The Great Train Robbery (1903)

Directed by Edwin S. Porter

Starting off my journey into the Western genre, I start with the very first. Or, at least the first popularly remembered Western film. There were at least a few films to take place in a Western setting before this 1903 film, but aside from their IMDB pages I couldn’t find much about them. Also, one has to consider the length of these films, as The Great Train Robbery is barely 12 minutes long and was revolutionary at the time, especially for its action-packed and composite narrative.

Aren’t guns a necessary part of a civil discussion in the West?

In summary, a few bandits break into a telegraph office for a railroad, forcing the operator to stop a train and give the engineer orders to stop at a water tank. The bandits proceed to knock out the operator and tie him up before rallying at the water tank to sneak aboard the train. Two of the bandits kill a man in the luggage and mail car before using explosives to open a locked box, while the other two kill the train’s fireman and hold the engineer at gunpoint to stop the train. The passengers are then herded off of the train and relieved of their expensive belongings. One passenger attempts to escape but is quickly stopped by a bullet to the back. While the other passengers crowd around the downed man, the bandits disconnect the train to the passenger cars and use it to escape to where they are keeping their horses. Meanwhile, the telegraph operator’s daughter shows up at his office to bring him food, and she uses the meal’s knife to cut his ropes and a cup of water to wake him up. Now conscious, the operator runs to a dance hall, where people are forcing a fancily-dressed person from the eastern U.S. to dance at gunpoint for some reason, and rallies them into a posse to hunt down the bandits. After a chase and a shootout, all the bandits are killed and the valuables are recovered.


I won’t go to great lengths to summarize most of the other film’s I watch, but I feel it is important in this case. Just watching this 12 minute film, I can see so many iconic tropes of the genre already coming to life. For one, the tales of train robberies in the West were very common. In fact, not only was this film named and based after an 1896 play, but train heists were still a common occurrence in the time period, as not three years before THE Butch Cassady had robbed a train. (Kramer, 2013) This also means that this film was made in the exact period it was representing. It is fascinating to think about how the Old West died around the time the film industry was just beginning.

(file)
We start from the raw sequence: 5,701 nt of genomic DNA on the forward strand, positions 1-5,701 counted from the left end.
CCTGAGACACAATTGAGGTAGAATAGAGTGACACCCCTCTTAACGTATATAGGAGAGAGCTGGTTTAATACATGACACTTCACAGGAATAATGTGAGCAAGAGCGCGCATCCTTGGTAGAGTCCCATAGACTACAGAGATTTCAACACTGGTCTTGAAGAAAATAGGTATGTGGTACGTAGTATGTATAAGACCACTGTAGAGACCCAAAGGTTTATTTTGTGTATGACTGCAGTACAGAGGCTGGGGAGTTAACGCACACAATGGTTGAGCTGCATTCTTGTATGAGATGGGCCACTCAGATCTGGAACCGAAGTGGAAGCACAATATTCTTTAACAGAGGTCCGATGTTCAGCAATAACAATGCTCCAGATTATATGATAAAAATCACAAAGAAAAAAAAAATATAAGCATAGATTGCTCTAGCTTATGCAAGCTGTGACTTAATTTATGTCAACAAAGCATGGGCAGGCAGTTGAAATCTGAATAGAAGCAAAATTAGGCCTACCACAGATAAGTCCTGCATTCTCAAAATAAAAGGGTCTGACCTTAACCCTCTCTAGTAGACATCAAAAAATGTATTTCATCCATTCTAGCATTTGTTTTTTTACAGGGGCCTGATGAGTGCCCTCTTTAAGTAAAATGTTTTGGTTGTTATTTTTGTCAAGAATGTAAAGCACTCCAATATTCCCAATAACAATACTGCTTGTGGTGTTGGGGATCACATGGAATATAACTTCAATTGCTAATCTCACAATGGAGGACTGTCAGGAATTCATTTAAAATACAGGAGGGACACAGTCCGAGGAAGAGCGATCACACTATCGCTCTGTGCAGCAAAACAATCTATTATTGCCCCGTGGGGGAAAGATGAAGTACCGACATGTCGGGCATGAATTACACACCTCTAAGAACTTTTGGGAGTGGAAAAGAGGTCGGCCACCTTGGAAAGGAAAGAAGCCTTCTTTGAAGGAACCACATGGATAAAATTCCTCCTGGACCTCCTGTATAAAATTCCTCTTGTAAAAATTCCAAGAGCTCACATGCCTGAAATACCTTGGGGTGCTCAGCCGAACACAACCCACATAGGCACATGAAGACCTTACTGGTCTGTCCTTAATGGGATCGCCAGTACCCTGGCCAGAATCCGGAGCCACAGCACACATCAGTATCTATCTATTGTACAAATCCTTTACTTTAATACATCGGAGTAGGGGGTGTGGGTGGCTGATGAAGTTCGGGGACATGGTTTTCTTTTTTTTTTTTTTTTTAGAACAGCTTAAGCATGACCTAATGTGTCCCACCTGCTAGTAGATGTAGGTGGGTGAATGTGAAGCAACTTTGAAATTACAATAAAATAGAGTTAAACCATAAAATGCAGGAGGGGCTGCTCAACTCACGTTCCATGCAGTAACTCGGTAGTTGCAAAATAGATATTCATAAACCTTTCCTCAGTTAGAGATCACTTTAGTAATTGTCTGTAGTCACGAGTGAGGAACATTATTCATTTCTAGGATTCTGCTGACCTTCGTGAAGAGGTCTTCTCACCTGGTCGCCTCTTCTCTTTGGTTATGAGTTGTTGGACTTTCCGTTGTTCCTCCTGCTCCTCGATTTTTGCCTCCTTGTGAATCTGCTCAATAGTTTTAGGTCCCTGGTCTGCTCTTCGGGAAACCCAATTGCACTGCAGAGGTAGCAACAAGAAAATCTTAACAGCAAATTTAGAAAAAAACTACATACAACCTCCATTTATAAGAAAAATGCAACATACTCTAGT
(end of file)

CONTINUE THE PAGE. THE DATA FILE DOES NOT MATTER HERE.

Speaking of the time period, this movie is extremely dated in its visual effects, but it is more than worth noting that this film was a technical marvel. The fact that the narrative changed location and had scenes taking place at the same time was very uncommon. The violent action was especially visceral for the time, no matter how silly some of the actors looked when they pretended to be shot. One death scene was so brutal that I was able to ignore that it was clearly a dummy having his head caved in by a lump of coal. And lastly, I want to commend that little girl who played the daughter. What is melodramatic overacting today was Grade A silent film acting back then. I salute you, little girl, you were a standout.

Going back to the specific tropes associated with the action and Western genre, there were two I wanted to specifically point out. Did you know that this was one of the first examples of the so-called Bullet Dance?

…This is another…

That worn-out gag of making someone dance via guns is older than the first public radio broadcast. It is almost as old as film-making itself. Remember that the next time you see it. One should respect their elders.

I’ll be taking that there popcorn.

My last observation is the film’s last shot, which according to the director could also have been placed at the beginning. The bandit leader, played by the appropriately named Justus D. Barnes, shoots his pistol directly into the camera. Aside from the thoughts of early film-goers ducking for cover at this scene, it is fascinating how this image has stuck. Not only will this scene be referenced in Tombstone, a Western made nine decades after, it also is very reminiscent of the most iconic ‘shot’ of James Bond.

No Mr. Bond, I expect you to shoot the audience.

And even outside of film, think of all the posters you’ve seen of the subject looking and pointing directly at the view. I can think of one very particular example.

This poster was made 14 years after “The Great Train Robbery.”

Still, this image is so common for action-oriented media, I’d be here all day just finding more examples. Instead, I’ll just finish by saying that The Great Train Robbery is a very outstanding film, for its revolutionary aspects both on film and behind the scenes. If you have 12 minutes to spare, I’d suggest you watch it. Due to its significance, it is a preserved film by the Library of Congress and can be found on their Youtube channel here.


Kramer, Fritzi. “The Great Train Robbery (1903) A Silent Film Review.” Movies Silently, 8 Apr. 2016, Accessed 4 Feb. 2019,

Porter, Edwin S., director. “The Great Train Robbery.” Youtube, Library of Congress, 11 Dec. 2017,

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